Dr Hardeep Bhatta & Dr Allen Friesen
Suite 205 - 1465 Salisbury Ave
Port Coquitlam, BC V3B 6J3
(604) 239-5954

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By Smiling Creek Dental
December 19, 2014
Category: Oral Health
KnowWhattoExpectDuringYourChildsBabyTeethPhase

At no other time in a person’s life will their teeth and mouth change as rapidly as it will between infancy and adolescence. In this short span an entire set of teeth will emerge and then gradually disappear as a second permanent set takes its place.

While the process may seem chaotic, there is a natural order to it. Knowing what to expect will help ease any undue concerns you may have about your child's experience.

The first primary teeth begin to appear (erupt) in sequence depending on their type. The first are usually the lower central incisors in the very front that erupt around 6-10 months, followed then by the rest of the incisors, first molars and canines (the “eye” teeth). The last to erupt are the primary second molars in the very back of the mouth just before age 3. A similar sequence occurs when they’re lost — the central incisors loosen and fall out around 6-7 years; the second molars are the last to go at 10-12 years.

A little “chaos” is normal — but only a little. Because of the tremendous changes in the mouth, primary teeth may appear to be going in every direction with noticeable spaces between front teeth. While this is usually not a great concern, it’s still possible future malocclusions (bad bites) may be developing. To monitor this effectively you should begin regular checkups around the child’s first birthday — our trained professional eye can determine if an issue has arisen that should be treated.

Protecting primary teeth from tooth decay is another high priority. There’s a temptation to discount the damage decay may do to these teeth because “they’re going to be lost anyway.” But besides their functional role, primary teeth also help guide the developing permanent teeth to erupt in the right position. Losing a primary tooth prematurely might then cause the permanent one to come in misaligned. Preventing tooth decay with daily oral hygiene and regular office visits and cleanings (with possible sealant protection) is a priority. And should decay occur, it’s equally important to preserve the tooth for as long as possible for the sake of the succeeding tooth.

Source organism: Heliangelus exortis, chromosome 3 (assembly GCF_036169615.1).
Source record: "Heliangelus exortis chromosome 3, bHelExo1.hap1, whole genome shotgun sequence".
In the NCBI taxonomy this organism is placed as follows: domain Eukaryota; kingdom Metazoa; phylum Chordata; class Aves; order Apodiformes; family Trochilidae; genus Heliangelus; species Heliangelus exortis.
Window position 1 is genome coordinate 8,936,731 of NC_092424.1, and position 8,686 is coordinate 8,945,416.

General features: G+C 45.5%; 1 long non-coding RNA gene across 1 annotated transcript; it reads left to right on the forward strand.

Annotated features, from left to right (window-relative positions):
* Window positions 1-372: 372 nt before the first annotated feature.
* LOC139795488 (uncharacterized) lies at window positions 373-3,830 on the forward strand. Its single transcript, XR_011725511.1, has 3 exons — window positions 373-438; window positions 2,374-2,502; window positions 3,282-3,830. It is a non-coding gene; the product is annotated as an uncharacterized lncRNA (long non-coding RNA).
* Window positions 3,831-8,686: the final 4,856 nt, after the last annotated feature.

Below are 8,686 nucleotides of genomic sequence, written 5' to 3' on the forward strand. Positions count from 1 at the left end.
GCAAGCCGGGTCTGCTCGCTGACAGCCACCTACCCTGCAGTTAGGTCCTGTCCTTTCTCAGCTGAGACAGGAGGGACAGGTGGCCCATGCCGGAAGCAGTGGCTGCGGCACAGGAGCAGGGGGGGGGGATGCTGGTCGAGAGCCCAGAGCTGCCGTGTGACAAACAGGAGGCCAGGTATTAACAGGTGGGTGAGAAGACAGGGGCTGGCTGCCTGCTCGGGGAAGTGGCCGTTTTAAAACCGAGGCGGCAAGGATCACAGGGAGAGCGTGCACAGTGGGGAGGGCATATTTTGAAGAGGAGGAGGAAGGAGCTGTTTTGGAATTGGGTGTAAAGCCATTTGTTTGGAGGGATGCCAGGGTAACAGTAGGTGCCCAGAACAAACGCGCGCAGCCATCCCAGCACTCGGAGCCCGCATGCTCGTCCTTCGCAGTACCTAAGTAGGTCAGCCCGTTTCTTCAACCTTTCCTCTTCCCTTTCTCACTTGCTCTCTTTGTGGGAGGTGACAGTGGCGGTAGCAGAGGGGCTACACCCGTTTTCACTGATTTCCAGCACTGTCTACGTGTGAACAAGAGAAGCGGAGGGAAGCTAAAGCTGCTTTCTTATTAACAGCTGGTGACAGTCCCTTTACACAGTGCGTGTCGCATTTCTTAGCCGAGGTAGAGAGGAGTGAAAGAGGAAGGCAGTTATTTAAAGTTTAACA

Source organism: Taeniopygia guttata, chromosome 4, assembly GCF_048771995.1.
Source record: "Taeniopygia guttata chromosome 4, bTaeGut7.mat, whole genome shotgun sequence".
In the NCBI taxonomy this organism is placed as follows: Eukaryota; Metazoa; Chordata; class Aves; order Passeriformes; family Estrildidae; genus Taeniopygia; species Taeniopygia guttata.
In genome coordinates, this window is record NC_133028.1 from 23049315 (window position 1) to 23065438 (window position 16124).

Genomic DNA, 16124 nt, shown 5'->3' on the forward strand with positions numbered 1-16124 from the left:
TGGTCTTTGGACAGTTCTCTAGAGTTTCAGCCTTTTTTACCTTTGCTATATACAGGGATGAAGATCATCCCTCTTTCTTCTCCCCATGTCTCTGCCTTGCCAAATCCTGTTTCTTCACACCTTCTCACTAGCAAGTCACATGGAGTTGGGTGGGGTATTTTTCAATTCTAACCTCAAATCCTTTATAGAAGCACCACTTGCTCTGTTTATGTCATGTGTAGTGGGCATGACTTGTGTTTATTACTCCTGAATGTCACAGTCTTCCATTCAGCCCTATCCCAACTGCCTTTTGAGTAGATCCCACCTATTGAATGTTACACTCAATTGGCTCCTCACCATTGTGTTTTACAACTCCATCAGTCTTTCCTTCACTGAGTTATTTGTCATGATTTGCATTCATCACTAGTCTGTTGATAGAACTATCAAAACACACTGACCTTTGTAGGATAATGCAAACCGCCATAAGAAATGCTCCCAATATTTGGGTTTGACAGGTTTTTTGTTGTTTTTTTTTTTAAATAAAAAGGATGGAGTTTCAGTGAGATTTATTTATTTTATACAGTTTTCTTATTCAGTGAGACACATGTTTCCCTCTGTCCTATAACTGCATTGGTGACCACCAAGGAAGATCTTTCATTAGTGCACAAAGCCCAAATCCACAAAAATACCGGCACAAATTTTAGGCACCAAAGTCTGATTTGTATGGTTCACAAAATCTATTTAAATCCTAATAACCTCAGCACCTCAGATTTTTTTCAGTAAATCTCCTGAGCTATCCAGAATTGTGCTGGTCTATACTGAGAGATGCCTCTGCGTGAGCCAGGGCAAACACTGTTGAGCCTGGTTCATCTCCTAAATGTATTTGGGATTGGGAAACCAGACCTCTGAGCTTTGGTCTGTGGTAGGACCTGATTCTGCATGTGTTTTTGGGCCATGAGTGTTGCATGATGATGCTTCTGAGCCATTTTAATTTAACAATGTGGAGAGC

Your child’s rapid dental development is part of their journey into adulthood. Keeping a watchful eye on the process and practicing good dental care will ensure this part of the journey is uneventful.

If you would like more information on the process of dental development in children, please contact us or schedule an appointment for a consultation. You can also learn more about this topic by reading the Dear Doctor magazine article “Dentistry & Oral Health for Children.”

By Smiling Creek Dental
February 26, 2013
Category: Oral Health
WhatAreBabyTeethAndWhyDoTheyComeOut

Many youngsters look forward to finding a surprise under their pillow after a visit from the “tooth fairy.” This fable may comfort children who wonder why their first teeth come out. Parents need to know that losing baby teeth, also called primary or deciduous teeth, is completely normal, but at the right time and the right “space.”

A child's first set of teeth must be lost to create room for the adult or permanent teeth that have been forming beneath them. The buds of the permanent teeth grow within a child's jawbone just under the baby teeth. The tops, or crowns, grow first, followed by the roots. Then as the roots develop, the permanent teeth push the baby teeth above them up through the gum tissues. As this happens, the roots of the baby teeth are resorbed, or melted away.